Daughter of Deliverance
To save her family from being sold into slavery to pay her father’s debts, Rahab of Jericho reluctantly becomes a prostitute. But when the Hebrew leader Joshua sends two spies into Jericho, Rahab meets and falls in love with both Ardon and his God. Rahab hides the spies from Jericho’s guards, and in return is promised that when Jericho falls, she and her family will be spared. After Jericho is destroyed, Rahab yearns to become a true follower of God, and to gain Ardon’s love. But can Ardon forgive Rahab’s sinful past?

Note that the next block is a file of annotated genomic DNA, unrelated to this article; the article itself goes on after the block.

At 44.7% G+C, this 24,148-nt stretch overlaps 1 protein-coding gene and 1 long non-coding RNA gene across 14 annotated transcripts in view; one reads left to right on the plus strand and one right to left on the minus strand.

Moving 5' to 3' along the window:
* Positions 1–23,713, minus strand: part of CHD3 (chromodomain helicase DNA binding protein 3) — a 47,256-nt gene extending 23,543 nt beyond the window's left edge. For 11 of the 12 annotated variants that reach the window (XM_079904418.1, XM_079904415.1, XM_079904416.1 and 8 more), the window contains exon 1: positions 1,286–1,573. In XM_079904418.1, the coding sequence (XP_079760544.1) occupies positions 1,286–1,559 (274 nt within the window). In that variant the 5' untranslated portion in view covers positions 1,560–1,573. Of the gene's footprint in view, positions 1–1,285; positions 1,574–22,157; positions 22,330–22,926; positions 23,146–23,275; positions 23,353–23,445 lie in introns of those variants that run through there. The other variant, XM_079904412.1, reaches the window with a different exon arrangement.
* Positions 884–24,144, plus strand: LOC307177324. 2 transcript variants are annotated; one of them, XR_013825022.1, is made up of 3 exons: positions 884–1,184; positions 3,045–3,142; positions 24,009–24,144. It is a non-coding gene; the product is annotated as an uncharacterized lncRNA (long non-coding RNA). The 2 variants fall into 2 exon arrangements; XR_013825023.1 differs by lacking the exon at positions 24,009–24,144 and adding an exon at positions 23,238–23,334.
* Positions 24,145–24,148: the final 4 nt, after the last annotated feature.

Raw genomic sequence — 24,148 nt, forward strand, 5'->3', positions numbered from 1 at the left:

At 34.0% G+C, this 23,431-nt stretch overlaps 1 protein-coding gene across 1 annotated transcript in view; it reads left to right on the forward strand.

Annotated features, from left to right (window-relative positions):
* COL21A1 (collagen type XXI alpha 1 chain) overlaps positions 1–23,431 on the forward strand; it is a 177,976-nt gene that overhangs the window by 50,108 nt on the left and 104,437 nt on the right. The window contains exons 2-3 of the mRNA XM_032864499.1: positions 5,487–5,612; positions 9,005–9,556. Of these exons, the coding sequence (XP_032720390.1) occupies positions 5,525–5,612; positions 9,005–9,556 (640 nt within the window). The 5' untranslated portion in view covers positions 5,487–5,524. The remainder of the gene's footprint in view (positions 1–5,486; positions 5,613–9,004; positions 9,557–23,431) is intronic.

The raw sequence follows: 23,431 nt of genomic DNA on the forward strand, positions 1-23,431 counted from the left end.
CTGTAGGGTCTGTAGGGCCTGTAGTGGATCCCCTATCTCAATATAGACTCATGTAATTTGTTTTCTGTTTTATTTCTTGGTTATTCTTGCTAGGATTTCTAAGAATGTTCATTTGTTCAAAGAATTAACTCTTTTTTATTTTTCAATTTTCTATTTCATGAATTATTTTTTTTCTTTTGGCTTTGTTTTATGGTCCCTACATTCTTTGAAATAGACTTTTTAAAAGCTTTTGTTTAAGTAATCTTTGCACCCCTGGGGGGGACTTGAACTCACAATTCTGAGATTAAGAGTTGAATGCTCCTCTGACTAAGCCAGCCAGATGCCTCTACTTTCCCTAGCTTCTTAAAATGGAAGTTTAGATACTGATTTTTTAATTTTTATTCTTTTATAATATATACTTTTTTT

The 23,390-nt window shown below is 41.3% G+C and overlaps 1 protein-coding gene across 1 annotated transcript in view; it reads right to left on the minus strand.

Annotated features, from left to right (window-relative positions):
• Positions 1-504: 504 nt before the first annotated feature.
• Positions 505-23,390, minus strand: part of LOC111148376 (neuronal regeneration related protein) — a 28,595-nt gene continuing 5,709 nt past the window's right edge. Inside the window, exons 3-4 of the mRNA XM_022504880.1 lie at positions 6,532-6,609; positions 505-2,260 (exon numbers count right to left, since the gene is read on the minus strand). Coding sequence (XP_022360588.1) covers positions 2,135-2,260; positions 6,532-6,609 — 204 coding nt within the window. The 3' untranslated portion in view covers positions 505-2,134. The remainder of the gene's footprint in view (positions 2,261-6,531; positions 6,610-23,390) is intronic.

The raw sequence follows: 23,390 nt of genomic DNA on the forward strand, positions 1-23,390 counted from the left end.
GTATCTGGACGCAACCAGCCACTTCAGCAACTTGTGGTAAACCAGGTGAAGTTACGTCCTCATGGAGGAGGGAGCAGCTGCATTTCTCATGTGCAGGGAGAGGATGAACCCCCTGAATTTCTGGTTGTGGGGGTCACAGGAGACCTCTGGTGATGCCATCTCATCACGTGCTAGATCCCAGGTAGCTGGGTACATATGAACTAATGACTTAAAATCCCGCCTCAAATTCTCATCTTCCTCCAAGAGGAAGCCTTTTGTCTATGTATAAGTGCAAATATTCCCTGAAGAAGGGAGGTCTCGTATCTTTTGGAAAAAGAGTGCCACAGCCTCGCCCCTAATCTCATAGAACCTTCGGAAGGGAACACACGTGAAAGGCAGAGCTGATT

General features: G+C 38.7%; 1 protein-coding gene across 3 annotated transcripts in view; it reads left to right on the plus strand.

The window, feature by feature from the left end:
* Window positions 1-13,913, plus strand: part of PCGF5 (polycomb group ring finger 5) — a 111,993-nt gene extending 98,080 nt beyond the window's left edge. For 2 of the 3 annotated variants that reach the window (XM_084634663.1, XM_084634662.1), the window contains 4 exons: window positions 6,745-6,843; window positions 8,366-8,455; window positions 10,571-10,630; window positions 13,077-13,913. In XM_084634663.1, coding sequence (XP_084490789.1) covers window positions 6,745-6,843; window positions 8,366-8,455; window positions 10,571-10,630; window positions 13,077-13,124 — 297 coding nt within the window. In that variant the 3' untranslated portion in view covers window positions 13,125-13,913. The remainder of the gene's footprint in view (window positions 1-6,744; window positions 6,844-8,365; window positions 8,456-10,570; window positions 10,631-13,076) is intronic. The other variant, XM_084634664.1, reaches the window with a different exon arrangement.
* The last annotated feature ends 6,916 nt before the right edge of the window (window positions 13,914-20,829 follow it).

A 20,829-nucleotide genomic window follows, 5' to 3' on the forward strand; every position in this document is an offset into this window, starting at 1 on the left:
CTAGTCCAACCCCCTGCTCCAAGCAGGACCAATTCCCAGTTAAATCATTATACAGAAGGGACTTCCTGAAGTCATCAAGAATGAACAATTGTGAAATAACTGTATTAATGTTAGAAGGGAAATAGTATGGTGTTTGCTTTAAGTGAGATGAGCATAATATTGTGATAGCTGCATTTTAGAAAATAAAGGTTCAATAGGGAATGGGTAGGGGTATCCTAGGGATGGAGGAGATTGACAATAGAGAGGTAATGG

Since I enjoyed Morris’s No Woman So Fair (about Sarah), Daughter of Deliverance was a disappointment. Historical glitches – coins in 1400 BC, for instance – aren’t as bad as the constant statement that God has given Canaan to the Hebrews, but they’ll have to conquer it themselves. (“Son, I’m giving you the neighbor’s new car, but you’ll have to steal it yourself.”) And Rahab incessantly says God is forgiving and compassionate; an odd statement considering the number of people God orders killed, some of them Hebrews. Rahab’s Story by Ann Burton and Unashamed by Francine Rivers are better versions of this tale.